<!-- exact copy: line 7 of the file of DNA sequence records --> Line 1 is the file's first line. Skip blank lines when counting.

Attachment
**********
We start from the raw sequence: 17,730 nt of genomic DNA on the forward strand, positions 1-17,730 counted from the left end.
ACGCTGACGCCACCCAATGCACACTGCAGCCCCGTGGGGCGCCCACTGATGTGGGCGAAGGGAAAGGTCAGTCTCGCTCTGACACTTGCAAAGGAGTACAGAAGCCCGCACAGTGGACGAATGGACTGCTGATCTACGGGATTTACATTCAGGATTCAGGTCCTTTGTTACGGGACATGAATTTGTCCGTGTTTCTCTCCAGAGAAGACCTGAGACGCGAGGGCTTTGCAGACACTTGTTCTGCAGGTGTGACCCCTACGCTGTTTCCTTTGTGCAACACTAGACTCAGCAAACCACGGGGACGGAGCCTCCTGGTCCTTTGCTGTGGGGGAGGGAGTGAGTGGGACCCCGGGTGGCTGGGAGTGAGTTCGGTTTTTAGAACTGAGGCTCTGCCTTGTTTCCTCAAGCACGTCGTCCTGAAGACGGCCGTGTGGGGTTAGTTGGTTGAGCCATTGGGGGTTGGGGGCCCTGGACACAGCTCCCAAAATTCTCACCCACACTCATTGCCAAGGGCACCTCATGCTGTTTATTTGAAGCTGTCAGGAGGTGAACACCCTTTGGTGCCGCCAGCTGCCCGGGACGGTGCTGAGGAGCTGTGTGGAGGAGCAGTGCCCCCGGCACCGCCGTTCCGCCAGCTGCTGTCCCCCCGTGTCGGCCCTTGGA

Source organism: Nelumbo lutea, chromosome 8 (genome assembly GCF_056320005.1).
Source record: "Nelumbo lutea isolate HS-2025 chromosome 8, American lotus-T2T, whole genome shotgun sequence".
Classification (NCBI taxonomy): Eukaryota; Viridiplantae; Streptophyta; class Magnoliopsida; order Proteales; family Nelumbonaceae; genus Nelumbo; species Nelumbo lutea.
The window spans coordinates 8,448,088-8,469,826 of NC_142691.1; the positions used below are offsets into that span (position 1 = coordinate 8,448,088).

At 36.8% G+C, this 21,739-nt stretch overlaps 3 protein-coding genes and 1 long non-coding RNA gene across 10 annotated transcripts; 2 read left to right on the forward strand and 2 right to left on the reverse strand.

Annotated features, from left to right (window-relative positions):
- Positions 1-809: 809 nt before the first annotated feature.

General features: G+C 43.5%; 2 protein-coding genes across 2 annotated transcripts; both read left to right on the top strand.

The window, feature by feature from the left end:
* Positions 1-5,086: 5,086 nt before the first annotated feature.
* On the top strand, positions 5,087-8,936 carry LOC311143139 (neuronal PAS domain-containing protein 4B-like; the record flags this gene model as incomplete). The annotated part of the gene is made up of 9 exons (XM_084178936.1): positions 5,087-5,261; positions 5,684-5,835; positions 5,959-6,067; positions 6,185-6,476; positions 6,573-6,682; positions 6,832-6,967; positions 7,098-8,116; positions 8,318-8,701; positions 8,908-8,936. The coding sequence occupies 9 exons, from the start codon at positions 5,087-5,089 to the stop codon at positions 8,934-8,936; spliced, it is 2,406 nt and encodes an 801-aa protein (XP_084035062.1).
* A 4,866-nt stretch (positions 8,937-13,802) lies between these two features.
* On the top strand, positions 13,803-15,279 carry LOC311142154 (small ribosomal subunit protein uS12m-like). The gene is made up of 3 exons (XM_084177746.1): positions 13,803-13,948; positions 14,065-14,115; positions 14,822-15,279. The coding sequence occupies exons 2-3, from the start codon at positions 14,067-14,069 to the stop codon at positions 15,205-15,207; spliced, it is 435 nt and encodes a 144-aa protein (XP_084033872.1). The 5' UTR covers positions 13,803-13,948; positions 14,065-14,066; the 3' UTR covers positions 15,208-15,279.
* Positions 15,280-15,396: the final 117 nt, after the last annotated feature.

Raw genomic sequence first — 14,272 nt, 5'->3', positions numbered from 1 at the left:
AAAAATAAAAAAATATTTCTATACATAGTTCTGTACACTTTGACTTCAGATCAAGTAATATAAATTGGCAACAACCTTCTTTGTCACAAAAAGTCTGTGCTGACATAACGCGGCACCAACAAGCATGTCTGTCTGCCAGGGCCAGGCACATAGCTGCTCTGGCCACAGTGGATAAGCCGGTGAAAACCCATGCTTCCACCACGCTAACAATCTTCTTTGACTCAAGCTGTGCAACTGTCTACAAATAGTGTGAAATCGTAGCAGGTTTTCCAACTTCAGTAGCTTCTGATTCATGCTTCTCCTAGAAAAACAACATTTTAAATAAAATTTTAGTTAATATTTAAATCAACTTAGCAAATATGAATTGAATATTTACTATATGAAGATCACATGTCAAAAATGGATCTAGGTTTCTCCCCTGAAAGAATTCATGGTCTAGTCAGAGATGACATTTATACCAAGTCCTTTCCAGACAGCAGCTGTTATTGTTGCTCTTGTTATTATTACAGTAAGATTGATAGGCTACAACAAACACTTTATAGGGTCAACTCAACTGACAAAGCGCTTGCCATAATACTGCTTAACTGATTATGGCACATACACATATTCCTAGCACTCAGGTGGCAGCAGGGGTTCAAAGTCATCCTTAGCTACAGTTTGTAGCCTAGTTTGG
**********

At 36.8% G+C, this 21,739-nt stretch overlaps 3 protein-coding genes and 1 long non-coding RNA gene across 10 annotated transcripts; 2 read left to right on the forward strand and 2 right to left on the reverse strand.